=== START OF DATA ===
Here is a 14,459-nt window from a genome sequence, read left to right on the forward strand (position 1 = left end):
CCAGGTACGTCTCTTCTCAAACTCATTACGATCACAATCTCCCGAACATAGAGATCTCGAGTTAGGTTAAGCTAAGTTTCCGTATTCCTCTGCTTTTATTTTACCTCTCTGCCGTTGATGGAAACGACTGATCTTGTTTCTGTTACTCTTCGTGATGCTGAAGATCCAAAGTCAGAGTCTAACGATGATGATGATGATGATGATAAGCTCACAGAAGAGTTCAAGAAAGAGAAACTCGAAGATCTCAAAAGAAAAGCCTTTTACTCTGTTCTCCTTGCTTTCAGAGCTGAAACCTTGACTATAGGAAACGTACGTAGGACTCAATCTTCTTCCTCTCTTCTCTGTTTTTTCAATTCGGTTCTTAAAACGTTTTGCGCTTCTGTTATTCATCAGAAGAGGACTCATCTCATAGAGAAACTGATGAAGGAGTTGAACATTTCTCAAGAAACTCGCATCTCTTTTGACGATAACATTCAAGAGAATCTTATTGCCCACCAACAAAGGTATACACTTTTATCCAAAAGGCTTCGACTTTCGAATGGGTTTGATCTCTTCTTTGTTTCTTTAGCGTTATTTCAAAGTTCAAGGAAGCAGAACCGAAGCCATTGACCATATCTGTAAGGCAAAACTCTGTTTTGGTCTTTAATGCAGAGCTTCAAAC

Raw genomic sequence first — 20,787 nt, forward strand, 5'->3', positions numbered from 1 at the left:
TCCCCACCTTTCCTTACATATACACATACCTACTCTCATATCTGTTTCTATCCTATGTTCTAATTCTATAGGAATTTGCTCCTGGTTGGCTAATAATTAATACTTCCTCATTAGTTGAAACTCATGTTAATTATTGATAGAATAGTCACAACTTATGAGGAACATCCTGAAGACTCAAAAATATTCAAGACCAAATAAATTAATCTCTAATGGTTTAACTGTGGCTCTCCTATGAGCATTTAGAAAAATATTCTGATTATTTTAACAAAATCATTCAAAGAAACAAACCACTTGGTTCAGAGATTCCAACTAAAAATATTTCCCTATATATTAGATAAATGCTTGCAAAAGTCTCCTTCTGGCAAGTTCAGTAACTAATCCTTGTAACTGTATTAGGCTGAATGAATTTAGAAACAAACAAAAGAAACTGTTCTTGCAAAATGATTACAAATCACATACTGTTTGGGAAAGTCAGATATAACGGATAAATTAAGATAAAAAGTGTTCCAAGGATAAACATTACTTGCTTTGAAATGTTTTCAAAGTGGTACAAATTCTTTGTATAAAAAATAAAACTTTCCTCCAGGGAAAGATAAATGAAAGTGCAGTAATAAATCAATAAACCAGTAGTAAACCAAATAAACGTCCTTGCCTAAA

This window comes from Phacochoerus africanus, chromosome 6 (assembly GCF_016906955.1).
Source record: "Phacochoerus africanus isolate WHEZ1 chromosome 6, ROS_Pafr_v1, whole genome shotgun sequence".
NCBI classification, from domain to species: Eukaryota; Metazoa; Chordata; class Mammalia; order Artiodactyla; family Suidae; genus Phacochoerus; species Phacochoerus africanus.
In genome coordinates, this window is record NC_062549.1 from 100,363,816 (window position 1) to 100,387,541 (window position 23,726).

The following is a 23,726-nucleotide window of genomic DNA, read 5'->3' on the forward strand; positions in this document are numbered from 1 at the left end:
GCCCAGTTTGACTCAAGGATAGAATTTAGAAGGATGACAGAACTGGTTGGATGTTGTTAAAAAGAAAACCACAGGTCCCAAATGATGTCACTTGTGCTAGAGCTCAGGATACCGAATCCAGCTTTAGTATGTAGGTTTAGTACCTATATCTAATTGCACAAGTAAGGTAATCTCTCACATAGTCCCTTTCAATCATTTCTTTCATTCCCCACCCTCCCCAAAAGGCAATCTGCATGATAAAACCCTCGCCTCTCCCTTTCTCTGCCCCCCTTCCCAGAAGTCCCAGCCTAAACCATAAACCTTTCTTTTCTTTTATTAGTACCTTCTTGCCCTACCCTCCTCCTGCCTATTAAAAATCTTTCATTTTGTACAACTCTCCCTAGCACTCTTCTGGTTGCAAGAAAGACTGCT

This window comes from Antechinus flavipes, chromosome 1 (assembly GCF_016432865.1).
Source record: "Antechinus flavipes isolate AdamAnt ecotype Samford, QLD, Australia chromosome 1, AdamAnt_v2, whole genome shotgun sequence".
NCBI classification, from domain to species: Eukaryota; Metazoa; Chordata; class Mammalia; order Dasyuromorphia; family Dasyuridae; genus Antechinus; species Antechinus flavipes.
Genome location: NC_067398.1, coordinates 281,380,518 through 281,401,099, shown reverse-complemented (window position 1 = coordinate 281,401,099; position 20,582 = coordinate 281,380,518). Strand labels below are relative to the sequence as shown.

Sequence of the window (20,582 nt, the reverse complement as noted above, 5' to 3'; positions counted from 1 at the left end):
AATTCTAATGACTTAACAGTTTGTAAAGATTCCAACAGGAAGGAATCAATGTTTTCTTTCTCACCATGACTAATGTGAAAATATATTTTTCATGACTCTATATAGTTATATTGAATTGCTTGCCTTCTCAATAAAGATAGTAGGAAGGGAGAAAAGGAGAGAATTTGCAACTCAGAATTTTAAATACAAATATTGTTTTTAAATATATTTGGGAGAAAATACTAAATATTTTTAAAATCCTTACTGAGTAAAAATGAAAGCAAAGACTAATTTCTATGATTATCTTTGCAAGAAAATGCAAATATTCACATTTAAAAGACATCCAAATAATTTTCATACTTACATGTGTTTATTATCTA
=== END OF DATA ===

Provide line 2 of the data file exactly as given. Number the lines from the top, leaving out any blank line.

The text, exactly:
CCAGGTACGTCTCTTCTCAAACTCATTACGATCACAATCTCCCGAACATAGAGATCTCGAGTTAGGTTAAGCTAAGTTTCCGTATTCCTCTGCTTTTATTTTACCTCTCTGCCGTTGATGGAAACGACTGATCTTGTTTCTGTTACTCTTCGTGATGCTGAAGATCCAAAGTCAGAGTCTAACGATGATGATGATGATGATGATAAGCTCACAGAAGAGTTCAAGAAAGAGAAACTCGAAGATCTCAAAAGAAAAGCCTTTTACTCTGTTCTCCTTGCTTTCAGAGCTGAAACCTTGACTATAGGAAACGTACGTAGGACTCAATCTTCTTCCTCTCTTCTCTGTTTTTTCAATTCGGTTCTTAAAACGTTTTGCGCTTCTGTTATTCATCAGAAGAGGACTCATCTCATAGAGAAACTGATGAAGGAGTTGAACATTTCTCAAGAAACTCGCATCTCTTTTGACGATAACATTCAAGAGAATCTTATTGCCCACCAACAAAGGTATACACTTTTATCCAAAAGGCTTCGACTTTCGAATGGGTTTGATCTCTTCTTTGTTTCTTTAGCGTTATTTCAAAGTTCAAGGAAGCAGAACCGAAGCCATTGACCATATCTGTAAGGCAAAACTCTGTTTTGGTCTTTAATGCAGAGCTTCAAAC